I know high-speed sync has been around for a while with speed lites. But I never tried it before because I don’t want to carry a rig with 4 speed lights and keeping track of all those AA batteries. However, these lights have that feature when using the air remote. This was my first time trying it and it was pretty easy. You just switch it to high-speed and figure out your exposure.
When you’re not stuck using the same gear over and over, you expose yourself to new possibilities and options. One of my absolute favorite formats is the square format. You don’t have to worry about shooting vertical or horizontal. It sounds like something small but it’s one less thing to worry about. You want all your attention to be on your subject and pulling a good emotion from them, and the less on your plate the better. I know some photographers will say you can just crop a 2×3 image and make it square but that’s not the same at all. 35mm lenses are designed to project a 24mm x 36mm image. Which yields different characteristics than a lens that natively projects a 56mm x 56mm images. Hasselbald lenses and older lenses have a certain look and handle light differently than modern digital lenses. It’s always great to have that option. I love the look and distortion my Hasselbald 50mm CF lens has. Below you can see the results and notice the different aesthetics the images have compared to the ones above.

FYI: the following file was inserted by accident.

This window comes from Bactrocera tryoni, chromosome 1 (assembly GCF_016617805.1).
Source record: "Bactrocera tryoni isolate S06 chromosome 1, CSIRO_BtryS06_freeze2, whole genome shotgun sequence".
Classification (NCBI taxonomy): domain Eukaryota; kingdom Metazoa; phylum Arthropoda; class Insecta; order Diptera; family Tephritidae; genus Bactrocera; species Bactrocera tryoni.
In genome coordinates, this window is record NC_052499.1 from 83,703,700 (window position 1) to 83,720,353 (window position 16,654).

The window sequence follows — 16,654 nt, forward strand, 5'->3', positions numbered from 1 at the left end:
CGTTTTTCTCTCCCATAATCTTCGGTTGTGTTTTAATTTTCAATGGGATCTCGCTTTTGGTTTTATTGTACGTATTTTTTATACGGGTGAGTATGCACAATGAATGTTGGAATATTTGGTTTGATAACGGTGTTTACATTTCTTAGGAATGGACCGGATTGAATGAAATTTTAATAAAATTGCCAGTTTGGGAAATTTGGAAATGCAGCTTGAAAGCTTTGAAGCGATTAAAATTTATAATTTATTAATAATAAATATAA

When I first started shooting, I had no idea how to use lights. So I was one of those “natural light” photographers. Photographers who don’t know how to use strobes like throwing out the word “natural” like it’s better. But lets be honest, what exactly is “natural” light? It comes from a giant gas ball roughly 93million miles away that emits radiation. And if you’re exposed to it for too long you get skin cancer. To me, “natural” light is just another light source. It’s biggest benefit is its convenience when it’s there and can be very beautiful. However, it’s biggest downside is that it’s constantly changing and inconsistent if you need to make similar looking images over a period of time. And if you get a cloudy day, you get “nice” even soft light but to me that gets boring extremely quick! To me as a photographer, light is my best friend regardless where it comes from. I only use available light. And to me, available means using anything I have access to not just the sun 🙂
Once we were done outside, we moved into the boxing gym that was on the 2nd floor. When we started setting up, the sunlight was coming in perfectly through the windows. So I made some images with “natural” light. The light coming through the windows was nice & dramatic. I had Chiara hold the silver reflectors (the isolation foam board) to kick light back and provide a separation light on the opposite side. I shot some in digital color as well as black and white Kodak TriX400. I wanted to make the black and images look extra grainy so I pushed the film to ISO6400. Why did I decide to shoot film? Because I wanted to make some nice grainy black and white images without relying on Lightroom or Photoshop. I love these images, and it’s great that they presented themselves. However, the chances of going back to that gym and getting the same results are a complete gamble. If the day is cloudy, you’re completley screwed. If you’re shooting a different time of year, the sun will set at a different position. If your talent has a limited time schedule, you can’t control where the sun is going to be. All those reasons are downsides to natural light and why I rarely rely on it. But when it’s there, it’s a nice gift.